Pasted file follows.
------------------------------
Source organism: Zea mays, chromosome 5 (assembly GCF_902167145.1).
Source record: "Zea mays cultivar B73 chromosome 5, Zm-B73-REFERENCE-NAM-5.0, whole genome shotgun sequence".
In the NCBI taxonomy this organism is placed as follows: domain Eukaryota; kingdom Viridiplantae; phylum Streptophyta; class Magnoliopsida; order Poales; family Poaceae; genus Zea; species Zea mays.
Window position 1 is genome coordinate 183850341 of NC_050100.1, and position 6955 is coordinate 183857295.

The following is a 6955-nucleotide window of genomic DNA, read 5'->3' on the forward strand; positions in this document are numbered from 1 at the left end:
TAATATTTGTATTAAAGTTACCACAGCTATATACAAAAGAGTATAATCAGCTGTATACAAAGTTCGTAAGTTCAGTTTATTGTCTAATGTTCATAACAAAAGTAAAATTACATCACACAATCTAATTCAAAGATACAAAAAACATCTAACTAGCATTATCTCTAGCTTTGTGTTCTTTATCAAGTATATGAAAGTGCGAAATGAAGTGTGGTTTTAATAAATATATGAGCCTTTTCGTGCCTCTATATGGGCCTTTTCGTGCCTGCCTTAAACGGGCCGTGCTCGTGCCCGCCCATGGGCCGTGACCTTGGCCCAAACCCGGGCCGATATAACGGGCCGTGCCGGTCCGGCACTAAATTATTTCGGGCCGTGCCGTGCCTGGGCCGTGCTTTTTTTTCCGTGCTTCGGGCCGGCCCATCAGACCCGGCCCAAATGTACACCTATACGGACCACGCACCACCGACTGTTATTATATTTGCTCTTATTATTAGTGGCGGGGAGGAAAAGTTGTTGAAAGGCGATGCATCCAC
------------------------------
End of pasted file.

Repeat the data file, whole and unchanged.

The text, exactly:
Source organism: Zea mays, chromosome 5 (assembly GCF_902167145.1).
Source record: "Zea mays cultivar B73 chromosome 5, Zm-B73-REFERENCE-NAM-5.0, whole genome shotgun sequence".
In the NCBI taxonomy this organism is placed as follows: domain Eukaryota; kingdom Viridiplantae; phylum Streptophyta; class Magnoliopsida; order Poales; family Poaceae; genus Zea; species Zea mays.
Window position 1 is genome coordinate 183850341 of NC_050100.1, and position 6955 is coordinate 183857295.

The following is a 6955-nucleotide window of genomic DNA, read 5'->3' on the forward strand; positions in this document are numbered from 1 at the left end:
TAATATTTGTATTAAAGTTACCACAGCTATATACAAAAGAGTATAATCAGCTGTATACAAAGTTCGTAAGTTCAGTTTATTGTCTAATGTTCATAACAAAAGTAAAATTACATCACACAATCTAATTCAAAGATACAAAAAACATCTAACTAGCATTATCTCTAGCTTTGTGTTCTTTATCAAGTATATGAAAGTGCGAAATGAAGTGTGGTTTTAATAAATATATGAGCCTTTTCGTGCCTCTATATGGGCCTTTTCGTGCCTGCCTTAAACGGGCCGTGCTCGTGCCCGCCCATGGGCCGTGACCTTGGCCCAAACCCGGGCCGATATAACGGGCCGTGCCGGTCCGGCACTAAATTATTTCGGGCCGTGCCGTGCCTGGGCCGTGCTTTTTTTTCCGTGCTTCGGGCCGGCCCATCAGACCCGGCCCAAATGTACACCTATACGGACCACGCACCACCGACTGTTATTATATTTGCTCTTATTATTAGTGGCGGGGAGGAAAAGTTGTTGAAAGGCGATGCATCCAC